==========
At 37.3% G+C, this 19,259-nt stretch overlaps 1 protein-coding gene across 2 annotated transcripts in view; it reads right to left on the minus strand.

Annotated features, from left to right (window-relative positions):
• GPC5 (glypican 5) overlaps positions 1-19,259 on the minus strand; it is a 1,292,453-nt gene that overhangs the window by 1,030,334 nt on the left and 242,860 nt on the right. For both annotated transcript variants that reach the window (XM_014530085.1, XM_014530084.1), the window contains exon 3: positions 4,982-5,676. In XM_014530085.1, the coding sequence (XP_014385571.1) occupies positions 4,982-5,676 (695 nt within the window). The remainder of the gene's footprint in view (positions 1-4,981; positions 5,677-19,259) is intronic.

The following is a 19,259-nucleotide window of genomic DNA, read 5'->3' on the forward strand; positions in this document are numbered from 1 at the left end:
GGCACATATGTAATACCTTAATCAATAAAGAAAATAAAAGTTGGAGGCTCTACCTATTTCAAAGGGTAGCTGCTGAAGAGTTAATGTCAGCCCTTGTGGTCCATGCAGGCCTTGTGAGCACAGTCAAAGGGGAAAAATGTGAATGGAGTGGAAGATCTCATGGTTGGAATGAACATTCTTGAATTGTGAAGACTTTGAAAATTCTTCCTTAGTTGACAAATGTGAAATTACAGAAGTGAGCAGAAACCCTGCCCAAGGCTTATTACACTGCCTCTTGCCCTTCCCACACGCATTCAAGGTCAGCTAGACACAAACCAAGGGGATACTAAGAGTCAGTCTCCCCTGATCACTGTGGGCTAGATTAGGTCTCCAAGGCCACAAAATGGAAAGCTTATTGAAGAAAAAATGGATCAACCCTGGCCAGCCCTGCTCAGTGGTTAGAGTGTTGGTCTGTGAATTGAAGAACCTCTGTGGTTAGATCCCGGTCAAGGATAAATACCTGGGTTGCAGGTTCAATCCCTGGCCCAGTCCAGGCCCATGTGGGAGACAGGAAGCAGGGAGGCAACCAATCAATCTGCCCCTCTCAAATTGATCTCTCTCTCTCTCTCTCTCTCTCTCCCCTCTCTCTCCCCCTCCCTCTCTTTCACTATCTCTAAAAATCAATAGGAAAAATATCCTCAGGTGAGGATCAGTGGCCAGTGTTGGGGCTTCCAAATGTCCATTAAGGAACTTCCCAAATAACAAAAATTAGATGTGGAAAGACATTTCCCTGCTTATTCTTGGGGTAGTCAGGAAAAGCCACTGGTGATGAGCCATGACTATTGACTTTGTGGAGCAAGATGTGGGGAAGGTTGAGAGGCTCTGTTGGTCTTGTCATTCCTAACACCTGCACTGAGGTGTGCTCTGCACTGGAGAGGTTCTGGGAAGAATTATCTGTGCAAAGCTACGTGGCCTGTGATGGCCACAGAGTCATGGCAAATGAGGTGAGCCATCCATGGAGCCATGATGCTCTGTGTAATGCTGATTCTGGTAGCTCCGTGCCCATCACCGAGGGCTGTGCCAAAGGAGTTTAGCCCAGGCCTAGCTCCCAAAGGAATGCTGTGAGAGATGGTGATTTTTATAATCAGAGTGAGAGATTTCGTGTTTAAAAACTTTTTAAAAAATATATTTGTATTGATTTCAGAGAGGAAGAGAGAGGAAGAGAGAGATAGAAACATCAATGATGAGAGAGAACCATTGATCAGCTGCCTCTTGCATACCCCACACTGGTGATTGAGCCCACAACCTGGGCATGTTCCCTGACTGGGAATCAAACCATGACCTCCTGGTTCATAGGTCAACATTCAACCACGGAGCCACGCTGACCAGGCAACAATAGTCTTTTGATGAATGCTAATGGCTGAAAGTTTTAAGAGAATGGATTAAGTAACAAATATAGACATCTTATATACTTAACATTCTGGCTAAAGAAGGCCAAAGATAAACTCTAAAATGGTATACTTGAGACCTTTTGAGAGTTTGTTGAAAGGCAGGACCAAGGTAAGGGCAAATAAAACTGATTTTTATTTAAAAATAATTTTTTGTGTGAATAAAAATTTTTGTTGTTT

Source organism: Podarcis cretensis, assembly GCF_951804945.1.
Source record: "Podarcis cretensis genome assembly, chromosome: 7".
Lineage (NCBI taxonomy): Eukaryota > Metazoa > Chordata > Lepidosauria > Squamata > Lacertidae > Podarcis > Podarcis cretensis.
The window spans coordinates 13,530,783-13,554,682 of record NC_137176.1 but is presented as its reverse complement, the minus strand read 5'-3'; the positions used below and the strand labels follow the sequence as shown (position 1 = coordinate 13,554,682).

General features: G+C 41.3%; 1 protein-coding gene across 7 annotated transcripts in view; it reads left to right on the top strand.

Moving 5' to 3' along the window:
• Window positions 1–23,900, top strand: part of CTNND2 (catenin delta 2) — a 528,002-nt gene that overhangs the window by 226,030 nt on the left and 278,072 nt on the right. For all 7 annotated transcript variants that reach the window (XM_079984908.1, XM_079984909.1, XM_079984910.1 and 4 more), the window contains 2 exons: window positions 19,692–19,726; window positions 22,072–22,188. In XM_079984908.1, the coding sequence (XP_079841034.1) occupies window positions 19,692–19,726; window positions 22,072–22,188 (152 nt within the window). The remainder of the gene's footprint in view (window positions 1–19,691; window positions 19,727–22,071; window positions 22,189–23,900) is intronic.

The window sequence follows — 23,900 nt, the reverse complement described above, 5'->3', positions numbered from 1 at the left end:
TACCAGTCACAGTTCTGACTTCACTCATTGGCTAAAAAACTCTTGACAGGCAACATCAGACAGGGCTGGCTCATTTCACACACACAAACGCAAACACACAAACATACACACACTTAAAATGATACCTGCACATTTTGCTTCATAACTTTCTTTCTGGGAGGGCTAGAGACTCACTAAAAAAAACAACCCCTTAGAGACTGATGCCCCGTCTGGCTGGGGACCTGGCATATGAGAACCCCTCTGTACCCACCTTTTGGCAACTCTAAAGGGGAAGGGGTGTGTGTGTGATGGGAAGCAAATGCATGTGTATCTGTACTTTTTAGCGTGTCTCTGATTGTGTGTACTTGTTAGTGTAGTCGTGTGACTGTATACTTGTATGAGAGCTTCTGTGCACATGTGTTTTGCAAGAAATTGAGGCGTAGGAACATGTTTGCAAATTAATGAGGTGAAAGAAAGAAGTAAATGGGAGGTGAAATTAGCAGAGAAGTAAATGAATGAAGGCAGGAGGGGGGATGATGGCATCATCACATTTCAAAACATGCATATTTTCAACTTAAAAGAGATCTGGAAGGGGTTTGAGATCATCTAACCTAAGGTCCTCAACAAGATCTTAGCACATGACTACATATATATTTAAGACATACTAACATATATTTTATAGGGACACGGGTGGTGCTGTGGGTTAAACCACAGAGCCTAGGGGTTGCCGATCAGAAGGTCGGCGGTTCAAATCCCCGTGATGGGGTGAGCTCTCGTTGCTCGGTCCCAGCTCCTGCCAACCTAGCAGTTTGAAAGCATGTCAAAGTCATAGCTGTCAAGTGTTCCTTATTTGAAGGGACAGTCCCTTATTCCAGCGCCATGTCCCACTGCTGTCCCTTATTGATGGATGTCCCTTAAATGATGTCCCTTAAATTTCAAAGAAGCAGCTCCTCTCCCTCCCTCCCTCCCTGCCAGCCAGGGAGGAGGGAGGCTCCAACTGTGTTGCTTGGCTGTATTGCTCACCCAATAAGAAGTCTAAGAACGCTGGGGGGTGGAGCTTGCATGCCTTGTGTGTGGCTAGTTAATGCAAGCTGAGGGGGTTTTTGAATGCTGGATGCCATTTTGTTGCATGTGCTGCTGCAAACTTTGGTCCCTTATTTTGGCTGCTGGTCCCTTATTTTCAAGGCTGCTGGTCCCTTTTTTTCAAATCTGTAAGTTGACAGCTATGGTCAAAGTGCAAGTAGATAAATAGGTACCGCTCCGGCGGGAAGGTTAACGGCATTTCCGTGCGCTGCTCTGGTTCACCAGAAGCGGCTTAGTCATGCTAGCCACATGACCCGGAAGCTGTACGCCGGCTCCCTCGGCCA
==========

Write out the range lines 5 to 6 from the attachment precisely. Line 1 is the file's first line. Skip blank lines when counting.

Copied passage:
GGCACATATGTAATACCTTAATCAATAAAGAAAATAAAAGTTGGAGGCTCTACCTATTTCAAAGGGTAGCTGCTGAAGAGTTAATGTCAGCCCTTGTGGTCCATGCAGGCCTTGTGAGCACAGTCAAAGGGGAAAAATGTGAATGGAGTGGAAGATCTCATGGTTGGAATGAACATTCTTGAATTGTGAAGACTTTGAAAATTCTTCCTTAGTTGACAAATGTGAAATTACAGAAGTGAGCAGAAACCCTGCCCAAGGCTTATTACACTGCCTCTTGCCCTTCCCACACGCATTCAAGGTCAGCTAGACACAAACCAAGGGGATACTAAGAGTCAGTCTCCCCTGATCACTGTGGGCTAGATTAGGTCTCCAAGGCCACAAAATGGAAAGCTTATTGAAGAAAAAATGGATCAACCCTGGCCAGCCCTGCTCAGTGGTTAGAGTGTTGGTCTGTGAATTGAAGAACCTCTGTGGTTAGATCCCGGTCAAGGATAAATACCTGGGTTGCAGGTTCAATCCCTGGCCCAGTCCAGGCCCATGTGGGAGACAGGAAGCAGGGAGGCAACCAATCAATCTGCCCCTCTCAAATTGATCTCTCTCTCTCTCTCTCTCTCTCTCCCCTCTCTCTCCCCCTCCCTCTCTTTCACTATCTCTAAAAATCAATAGGAAAAATATCCTCAGGTGAGGATCAGTGGCCAGTGTTGGGGCTTCCAAATGTCCATTAAGGAACTTCCCAAATAACAAAAATTAGATGTGGAAAGACATTTCCCTGCTTATTCTTGGGGTAGTCAGGAAAAGCCACTGGTGATGAGCCATGACTATTGACTTTGTGGAGCAAGATGTGGGGAAGGTTGAGAGGCTCTGTTGGTCTTGTCATTCCTAACACCTGCACTGAGGTGTGCTCTGCACTGGAGAGGTTCTGGGAAGAATTATCTGTGCAAAGCTACGTGGCCTGTGATGGCCACAGAGTCATGGCAAATGAGGTGAGCCATCCATGGAGCCATGATGCTCTGTGTAATGCTGATTCTGGTAGCTCCGTGCCCATCACCGAGGGCTGTGCCAAAGGAGTTTAGCCCAGGCCTAGCTCCCAAAGGAATGCTGTGAGAGATGGTGATTTTTATAATCAGAGTGAGAGATTTCGTGTTTAAAAACTTTTTAAAAAATATATTTGTATTGATTTCAGAGAGGAAGAGAGAGGAAGAGAGAGATAGAAACATCAATGATGAGAGAGAACCATTGATCAGCTGCCTCTTGCATACCCCACACTGGTGATTGAGCCCACAACCTGGGCATGTTCCCTGACTGGGAATCAAACCATGACCTCCTGGTTCATAGGTCAACATTCAACCACGGAGCCACGCTGACCAGGCAACAATAGTCTTTTGATGAATGCTAATGGCTGAAAGTTTTAAGAGAATGGATTAAGTAACAAATATAGACATCTTATATACTTAACATTCTGGCTAAAGAAGGCCAAAGATAAACTCTAAAATGGTATACTTGAGACCTTTTGAGAGTTTGTTGAAAGGCAGGACCAAGGTAAGGGCAAATAAAACTGATTTTTATTTAAAAATAATTTTTTGTGTGAATAAAAATTTTTGTTGTTT

Source organism: Podarcis cretensis, assembly GCF_951804945.1.